One month of Islam and Multiculturalism in Sweden: August 2015
- In 1992, the “Threat and Risk Assessment Commission” established that the government should have the option to seize property, especially summer homes, from the Swedish people in a time of crisis.
- Despite Sayadi’s commission of three rapes and his sexual molestation of young girls, as well as his systematic criminal activity, he received only a four-year prison sentence, and will not have to face deportation.
- Husein wants a Swedish passport so he can go back to Somalia, the country he claims to have escaped from — to “visit his mom and establish business contacts.”
- “The situation affects everyone who lives and stays in our little county. The climate has grown tougher, many people feel scared and unsafe and with that comes the risk of increased xenophobia, antagonism and exclusion.” — From a letter to the government from Örkelljunga County leaders. The county swiftly received criticism from the mainstream media, and the Immigration Service let it be known that they have no intention of helping Örkelljunga.
August 3: Ahmad El-Moghrabi, 21, who has no driver’s license, was indicted for driving like a madman through the city of Malmö in February, and nearly killing a mother and baby.
On February 11, he drove a luxury Mercedes at high speed, with some other Arab men as passengers, one of whom is a well-known extremist, when the police tried to pull the car over. Instead of stopping, El-Moghrabi sped away at about 150 km/h on the busy inner city street of Amiralsgatan, where the speed limit is 40 km/h.
The police chase ended when El-Moghrabi hit some parked cars. Three people were injured, and the mother and baby sustained life-threatening injuries after being crushed between the cars.
El-Moghrabi fled the scene, but was apprehended later. He has been charged with gross negligence, grievous bodily harm, fleeing the scene of an accident, and driving without a license. His own explanation to the rampage was that he did not want to be caught by the police, as his license had been revoked.
August 3: It was reported that 2000 third-world immigrants are seeking asylum in Sweden — each week. The largest groups were Syrians, then Afghans, stateless people, Eritreans and Somalis. The Immigration Service now reports that there are close to 50,000 asylum seekers living in various housing and rental facilities, and more are on their way to a country that already suffers from a major housing shortage.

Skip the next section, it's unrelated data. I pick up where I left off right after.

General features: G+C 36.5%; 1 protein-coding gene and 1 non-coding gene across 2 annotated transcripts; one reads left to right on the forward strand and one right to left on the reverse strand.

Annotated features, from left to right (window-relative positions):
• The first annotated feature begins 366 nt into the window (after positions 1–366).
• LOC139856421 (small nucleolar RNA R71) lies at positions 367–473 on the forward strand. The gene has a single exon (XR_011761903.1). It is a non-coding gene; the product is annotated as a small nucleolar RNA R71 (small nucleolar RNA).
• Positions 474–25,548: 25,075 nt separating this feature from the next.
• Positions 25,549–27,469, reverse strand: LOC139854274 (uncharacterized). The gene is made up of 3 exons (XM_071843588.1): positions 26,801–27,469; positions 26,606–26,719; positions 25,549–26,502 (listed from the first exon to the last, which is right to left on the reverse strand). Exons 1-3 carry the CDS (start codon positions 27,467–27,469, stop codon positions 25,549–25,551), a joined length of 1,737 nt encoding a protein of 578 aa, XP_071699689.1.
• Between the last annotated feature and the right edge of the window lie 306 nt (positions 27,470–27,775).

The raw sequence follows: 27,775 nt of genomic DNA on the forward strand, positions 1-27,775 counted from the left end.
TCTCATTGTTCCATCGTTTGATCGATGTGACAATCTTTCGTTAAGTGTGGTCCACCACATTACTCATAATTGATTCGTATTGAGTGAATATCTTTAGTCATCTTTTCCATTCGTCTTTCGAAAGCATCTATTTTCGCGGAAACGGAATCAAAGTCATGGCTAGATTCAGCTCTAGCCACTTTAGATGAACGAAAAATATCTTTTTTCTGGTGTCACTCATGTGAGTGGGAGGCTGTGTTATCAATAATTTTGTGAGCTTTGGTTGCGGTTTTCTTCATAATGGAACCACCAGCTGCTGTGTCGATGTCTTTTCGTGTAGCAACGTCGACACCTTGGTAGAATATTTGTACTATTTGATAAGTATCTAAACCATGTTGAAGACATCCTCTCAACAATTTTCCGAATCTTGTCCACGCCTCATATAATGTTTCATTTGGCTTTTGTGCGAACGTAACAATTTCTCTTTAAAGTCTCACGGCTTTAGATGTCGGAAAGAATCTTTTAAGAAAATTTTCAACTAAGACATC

The question is: Where will they live? More and more people are now worrying that the government will confiscate the homes of Swedes and give them to asylum seekers. In 1992, the “Threat and Risk Assessment Commission” (Hot- och riskutredningen) established that the government should have the option to seize property, especially summer homes, from the Swedish people in a time of crisis. In early September, editorial columnist Anna Dahlberg of Expressen, one of Sweden’s largest dailies, urged Swedes to “make way” and “hand over the keys to their apartments to those in greater need.”
August 3: Another shooting took place in the violence-stricken city of Malmö. No one was hurt this time, but the police found empty shell casings on Rasmusgatan Street in the Seved area, one of Malmö’s “no go-zones,” where a majority of the inhabitants are of foreign descent. The area is known for its open drug trade, and over the last few years, a large number of shootings and grenade attacks have occurred there. (On June 12, a hand grenade was thrown, and four people were wounded.) In an attempt to bring down the crime rate, local authorities gave the police permission on August 12 to place four cameras in the area to film events around the clock.
August 5: The Stockholm police department caused an uproar with a shocking story about everyday life in immigrant-heavy suburbs such as Tensta-Rinkeby, Hjulsta, Kista and Husby. Youth gangs regularly attack police by using lasers to blind them, and throwing rocks and firebombs. Criminal gangs resolve conflicts by shooting at each other in public places, risking the lives of innocent people who may be in their way. Police officer Nikolina Bucht wrote in a column in the daily Svenska Dagbladet that it is time to “take back the area from the criminals and protect all the respectable people who have their neighborhoods destroyed, their cars set on fire and feel unsafe.” She wrote:
“Last week my colleagues got a call about a sudden cardiac arrest in Rinkeby. … When they arrive at the scene, they are met by about ten young people who are provoked by their mere presence, turn aggressive and mask their faces. The police are forced to focus on the rock throwing instead of going up to the apartment and starting CPR. He had to wait for several minutes extra before he got help, time that could have saved his life. This was not an isolated event.”
August 7: A Somali refugee, Mohamed Husein, complained he has not yet received a Swedish citizenship. Somalis must wait three years longer than others for citizenship, as they cannot prove their identity. Husein wants a Swedish passport so he can go back to the country he claims to have escaped from — to “visit his mom and establish business contacts.”
August 10: It was reported that a 15-year-old pregnant girl, who six weeks prior traveled with her boyfriend to Syria, had been captured by the Islamic State (ISIS). How the girl managed to travel without a passport or identification papers remains a mystery. Swedish media made no effort to sort out why she would object to living with ISIS. Her boyfriend is reported to have joined an al-Qaeda-affiliated group.
This is an excerpt of an article that originally appeared on the Gatestone Institute. Click here to read more.